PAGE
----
A staple of Indian Ayurvedic medicine, amalaki is a nutrient-rich fruit that has been used as both food and medicine for thousands of years. With the globalization of traditional health practices and products, highly nutritious "super foods," including amalaki, are being exported all over the world, often before thorough testing as to whether they are really safe to consume on a regular basis. With amalaki, there are no reports of toxicity or adverse effects, although some Ayurvedic practitioners warn it should not be taken by individuals with certain conditions, based on traditional use.
According to the Dhanvantari Ayurveda Center in Florida, Amalaki fruit is beneficial for a wide range of ailments including hemorrhoids, diabetes, hepatitis, sore throat and any kind of inflammation. Amalaki is one of the three ingredients in the tonic known as Triphala, which is meant to revitalize the entire body and ward off aging, sickness and death. Triphala is recommended to all people, from athletes to senior citizens, but the Dhanvantari Ayurveda Center warns that pregnant women and those suffering from high fevers or diarrhea should avoid its use.
Constituents of Amalaki
Amalaki is known for being one of the highest natural sources of vitamin C. In fact, a study published in the journal Scientia Horticulturae in June 1991 found that amalaki has 161 times more vitamin C than apples. Vitamin C is known for its wide range of benefits for the human system including fighting infections, cancer and inflammation. Unlike oil-soluble vitamins like E and A, vitamin C is water soluble, meaning that excess is easily secreted in urine and that toxic levels are so high that they are hard to ingest accidentally. Besides vitamin C, amalaki contains a host of other nutrients including antioxidants, amino acids and protein.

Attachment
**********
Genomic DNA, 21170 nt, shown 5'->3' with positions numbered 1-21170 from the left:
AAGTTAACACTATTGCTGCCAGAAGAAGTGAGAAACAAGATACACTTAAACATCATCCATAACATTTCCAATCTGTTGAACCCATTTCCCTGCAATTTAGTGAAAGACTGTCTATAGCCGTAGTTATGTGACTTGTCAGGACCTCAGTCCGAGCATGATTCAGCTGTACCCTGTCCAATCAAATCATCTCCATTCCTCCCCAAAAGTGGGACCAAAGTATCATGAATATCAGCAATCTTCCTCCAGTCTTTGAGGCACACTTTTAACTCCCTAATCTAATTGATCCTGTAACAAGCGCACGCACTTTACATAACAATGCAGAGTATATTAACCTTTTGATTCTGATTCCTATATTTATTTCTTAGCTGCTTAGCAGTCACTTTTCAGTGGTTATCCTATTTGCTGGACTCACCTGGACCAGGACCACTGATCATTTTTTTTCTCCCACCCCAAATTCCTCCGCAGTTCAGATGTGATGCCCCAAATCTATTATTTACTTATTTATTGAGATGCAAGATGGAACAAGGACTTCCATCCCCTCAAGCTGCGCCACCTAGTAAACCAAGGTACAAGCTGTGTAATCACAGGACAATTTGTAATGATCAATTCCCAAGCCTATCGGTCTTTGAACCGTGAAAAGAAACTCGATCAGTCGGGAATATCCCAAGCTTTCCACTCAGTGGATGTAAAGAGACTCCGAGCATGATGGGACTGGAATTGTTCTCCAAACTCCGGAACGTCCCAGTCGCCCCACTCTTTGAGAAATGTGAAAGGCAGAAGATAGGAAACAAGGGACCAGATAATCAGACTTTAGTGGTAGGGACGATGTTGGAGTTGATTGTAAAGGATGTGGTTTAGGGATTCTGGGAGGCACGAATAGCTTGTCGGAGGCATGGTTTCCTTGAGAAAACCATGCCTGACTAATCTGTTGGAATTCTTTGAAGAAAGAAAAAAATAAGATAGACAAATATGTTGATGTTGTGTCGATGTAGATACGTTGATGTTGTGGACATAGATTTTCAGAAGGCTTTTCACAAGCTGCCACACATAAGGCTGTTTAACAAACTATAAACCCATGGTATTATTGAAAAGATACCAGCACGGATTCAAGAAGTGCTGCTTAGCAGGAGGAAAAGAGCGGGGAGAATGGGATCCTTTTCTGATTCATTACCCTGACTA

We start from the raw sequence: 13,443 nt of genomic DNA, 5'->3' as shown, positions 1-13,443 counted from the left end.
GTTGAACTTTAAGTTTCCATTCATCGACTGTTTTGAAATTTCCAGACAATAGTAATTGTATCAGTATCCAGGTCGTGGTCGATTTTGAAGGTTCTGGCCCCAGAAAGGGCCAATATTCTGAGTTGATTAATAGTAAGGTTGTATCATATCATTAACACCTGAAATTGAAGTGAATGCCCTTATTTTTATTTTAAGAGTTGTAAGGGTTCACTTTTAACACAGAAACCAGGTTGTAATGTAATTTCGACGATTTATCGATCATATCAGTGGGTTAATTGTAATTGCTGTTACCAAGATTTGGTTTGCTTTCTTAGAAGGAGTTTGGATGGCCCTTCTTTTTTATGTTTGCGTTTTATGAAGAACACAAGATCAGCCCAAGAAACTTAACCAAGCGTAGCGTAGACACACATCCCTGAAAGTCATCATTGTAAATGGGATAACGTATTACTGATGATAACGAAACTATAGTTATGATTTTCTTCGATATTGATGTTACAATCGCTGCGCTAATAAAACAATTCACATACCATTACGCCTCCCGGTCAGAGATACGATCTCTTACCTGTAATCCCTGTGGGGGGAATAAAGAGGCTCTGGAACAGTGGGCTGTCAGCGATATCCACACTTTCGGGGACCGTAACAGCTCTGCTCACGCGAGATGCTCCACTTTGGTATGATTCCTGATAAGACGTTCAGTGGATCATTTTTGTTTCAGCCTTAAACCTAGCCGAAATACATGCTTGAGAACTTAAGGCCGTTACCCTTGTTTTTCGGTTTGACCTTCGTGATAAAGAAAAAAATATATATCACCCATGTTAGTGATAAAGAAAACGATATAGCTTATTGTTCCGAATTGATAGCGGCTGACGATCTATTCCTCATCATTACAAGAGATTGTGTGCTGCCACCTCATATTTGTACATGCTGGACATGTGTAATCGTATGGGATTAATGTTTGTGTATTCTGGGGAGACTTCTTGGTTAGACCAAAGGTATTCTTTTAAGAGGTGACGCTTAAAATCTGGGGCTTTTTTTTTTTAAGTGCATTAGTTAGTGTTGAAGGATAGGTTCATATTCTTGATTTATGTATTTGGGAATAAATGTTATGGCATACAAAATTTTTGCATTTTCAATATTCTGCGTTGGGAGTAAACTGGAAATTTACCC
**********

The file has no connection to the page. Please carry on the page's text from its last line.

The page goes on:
Besides being a very nutritious food and a natural source of vitamin C, amalaki has also been found to be beneficial in a number of health conditions in laboratory settings. In fact, a study conducted at the China Pharmaceutical University found that amalaki effectively inhibits the progression of atherosclerosis, a leading cause of heart disease. Another study, at the Bhabha Atomic Research Centre in India, found that amalaki was able to protect cells from radiation-induced damage and acts as a potent scavenger of free radicals (compounds which damage cells).
Even though there are currently no serious warnings or contraindications associated with ingesting amalaki fruit, consumers should always exercise caution. Amalaki is sold and packaged as a dried powder, which may be adulterated with other constituents depending on the source. Amalaki is also highly acidic, like vitamin C itself, and may upset the digestive tract if taken on an empty stomach.